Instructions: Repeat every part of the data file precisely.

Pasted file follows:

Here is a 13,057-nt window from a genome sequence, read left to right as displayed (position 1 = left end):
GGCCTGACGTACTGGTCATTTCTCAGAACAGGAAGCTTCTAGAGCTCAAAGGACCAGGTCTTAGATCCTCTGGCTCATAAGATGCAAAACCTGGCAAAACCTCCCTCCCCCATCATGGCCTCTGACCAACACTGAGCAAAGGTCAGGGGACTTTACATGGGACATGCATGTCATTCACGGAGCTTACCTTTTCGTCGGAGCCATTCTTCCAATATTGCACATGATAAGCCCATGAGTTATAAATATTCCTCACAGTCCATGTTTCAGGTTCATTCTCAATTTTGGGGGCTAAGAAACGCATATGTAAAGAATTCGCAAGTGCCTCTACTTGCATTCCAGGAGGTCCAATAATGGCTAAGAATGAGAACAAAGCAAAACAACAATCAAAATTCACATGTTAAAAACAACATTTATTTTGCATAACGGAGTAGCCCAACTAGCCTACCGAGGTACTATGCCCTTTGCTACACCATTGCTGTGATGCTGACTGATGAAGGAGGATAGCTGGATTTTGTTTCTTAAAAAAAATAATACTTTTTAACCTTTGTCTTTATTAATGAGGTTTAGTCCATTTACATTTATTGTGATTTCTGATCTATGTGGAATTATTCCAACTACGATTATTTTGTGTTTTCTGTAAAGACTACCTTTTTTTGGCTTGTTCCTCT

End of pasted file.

Here is a 13,057-nt window from a genome sequence, read left to right as displayed (position 1 = left end):
GGCCTGACGTACTGGTCATTTCTCAGAACAGGAAGCTTCTAGAGCTCAAAGGACCAGGTCTTAGATCCTCTGGCTCATAAGATGCAAAACCTGGCAAAACCTCCCTCCCCCATCATGGCCTCTGACCAACACTGAGCAAAGGTCAGGGGACTTTACATGGGACATGCATGTCATTCACGGAGCTTACCTTTTCGTCGGAGCCATTCTTCCAATATTGCACATGATAAGCCCATGAGTTATAAATATTCCTCACAGTCCATGTTTCAGGTTCATTCTCAATTTTGGGGGCTAAGAAACGCATATGTAAAGAATTCGCAAGTGCCTCTACTTGCATTCCAGGAGGTCCAATAATGGCTAAGAATGAGAACAAAGCAAAACAACAATCAAAATTCACATGTTAAAAACAACATTTATTTTGCATAACGGAGTAGCCCAACTAGCCTACCGAGGTACTATGCCCTTTGCTACACCATTGCTGTGATGCTGACTGATGAAGGAGGATAGCTGGATTTTGTTTCTTAAAAAAAATAATACTTTTTAACCTTTGTCTTTATTAATGAGGTTTAGTCCATTTACATTTATTGTGATTTCTGATCTATGTGGAATTATTCCAACTACGATTATTTTGTGTTTTCTGTAAAGACTACCTTTTTTTGGCTTGTTCCTCT